The album provides a beautiful listening experience front-to-back when accompanied by a 76-page screenplay that shares the album’s name. The screenplay’s protagonist, “The Boy,” a fictionalized Gambino, guides the listener throughout tangential topics such as online trolling with slick, internet-referencing wordplay (“She on Hollywood and Vine, thinking that she’s Hollywood on Vine”). However, a deep dive into universal themes of life and love guarantees a timeless staying power, partially in thanks to the album’s phenomenal production. On “Zealots of Stockholm” and “Earth: The Oldest Computer,” Gambino offers modulated basslines and glitchy synthesizers. “Worldstar” infuses audio from a hip-hop brawl along with layered trap beats before ending the song with a psychedelic jazz coda. To fully grasp it all, “Because The Internet” demands full attention, something it absolutely merits. Hip-hop has wider boundaries now, thanks to Gambino.
–Ben Berman, Staff Writer
“Honor Killed The Samurai” (2016) – Ka
“Honor Killed The Samurai” is a memoir set in Brownsville, Brooklyn at the peak of the crack epidemic. Ka paints dark and vivid pictures of his past with his cold, smooth flow and his cut-throat delivery over self-produced lo-fi, hip-hop beats. HKTS is a conceptual collage, where the tracks are tied together with samples on the ways of the samurai. His concise and sharp penmanship is exceptional as he blends diligent metaphors with witty one-liners and double entendres like “Left for dead, start moving rocks like Easter Sunday.”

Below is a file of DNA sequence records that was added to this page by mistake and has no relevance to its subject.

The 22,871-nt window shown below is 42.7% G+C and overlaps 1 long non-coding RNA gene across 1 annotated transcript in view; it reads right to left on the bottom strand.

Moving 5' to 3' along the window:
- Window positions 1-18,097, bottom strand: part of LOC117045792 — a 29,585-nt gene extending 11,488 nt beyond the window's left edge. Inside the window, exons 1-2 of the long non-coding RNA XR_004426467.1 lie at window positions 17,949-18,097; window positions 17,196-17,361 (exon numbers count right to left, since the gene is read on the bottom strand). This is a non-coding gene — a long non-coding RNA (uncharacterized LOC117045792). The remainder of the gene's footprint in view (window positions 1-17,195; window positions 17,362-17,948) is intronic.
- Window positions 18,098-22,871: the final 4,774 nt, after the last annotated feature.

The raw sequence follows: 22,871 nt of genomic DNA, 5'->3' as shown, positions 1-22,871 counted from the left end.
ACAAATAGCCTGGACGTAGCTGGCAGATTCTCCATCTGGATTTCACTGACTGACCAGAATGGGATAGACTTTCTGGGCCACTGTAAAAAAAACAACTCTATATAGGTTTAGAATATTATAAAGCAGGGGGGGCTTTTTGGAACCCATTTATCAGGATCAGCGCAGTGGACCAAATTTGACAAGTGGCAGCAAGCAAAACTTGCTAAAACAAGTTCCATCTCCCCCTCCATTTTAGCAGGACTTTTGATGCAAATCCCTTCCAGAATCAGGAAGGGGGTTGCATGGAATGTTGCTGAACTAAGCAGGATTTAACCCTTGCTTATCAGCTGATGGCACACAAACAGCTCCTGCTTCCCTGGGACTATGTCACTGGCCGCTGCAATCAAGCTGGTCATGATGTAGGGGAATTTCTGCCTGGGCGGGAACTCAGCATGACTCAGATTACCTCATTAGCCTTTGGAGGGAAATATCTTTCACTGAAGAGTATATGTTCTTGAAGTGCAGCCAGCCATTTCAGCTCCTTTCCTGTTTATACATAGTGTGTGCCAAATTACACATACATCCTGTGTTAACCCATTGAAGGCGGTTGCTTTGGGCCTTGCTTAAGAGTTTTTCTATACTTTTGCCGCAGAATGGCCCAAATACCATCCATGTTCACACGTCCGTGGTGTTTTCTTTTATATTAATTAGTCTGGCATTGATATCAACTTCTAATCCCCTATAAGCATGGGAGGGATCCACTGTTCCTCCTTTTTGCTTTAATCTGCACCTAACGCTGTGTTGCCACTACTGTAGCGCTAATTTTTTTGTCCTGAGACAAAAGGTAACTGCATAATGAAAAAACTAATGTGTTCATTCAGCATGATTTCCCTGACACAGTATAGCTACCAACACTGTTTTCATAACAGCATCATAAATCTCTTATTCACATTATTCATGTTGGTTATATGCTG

The skeletal structure of the production and the lack of percussion pushes his vocals to the foreground, making the album sound like a spoken-word record. HKTS transcends a traditional musical experience. The volatile beats are often tuned out, making the tracks feel like intimate conversations with Ka, who is passing on his experiences and wisdom on how to survive in the desperate, violent environment of the hood. HKTS is one of the rare albums that’s lyrics can be enjoyed separately from the music as a collection of poems.
–Altug Karakurt, Staff Writer
“Bury Me at Makeout Creek” (2014) – Mitski
On her third album, singer-songwriter Mitski lays bare some of the most direct and personal songs written this decade. Her diaristic approach allows her to reveal incredibly personal difficulties over noisy guitar melodies and straightforward basslines. Vocal melodies carry her songs though, making the musings of the woman NPR called “The 21st Century’s Poet Laureate Of Young Adulthood” the focus. Songs like “First Love/Late Spring” are full of this raw tenderness. It feels as if someone has just shared a few pages of their diary with you.
There are soaring highs and morbid lows, like the album’s final song “Last Words of a Shooting Star,” where Mitski imagines someone looking through her possessions after she has died. Mitski’s candor and vulnerability come together into a perfectly-imperfect expression of love, lust and loss. She’s certainly not reinventing the wheel, but she doesn’t need to. The sincerity she provides here is a much-needed salve to what seems to have been—in too many regards—an insincere decade.
– Cameron Markuson, Staff Writer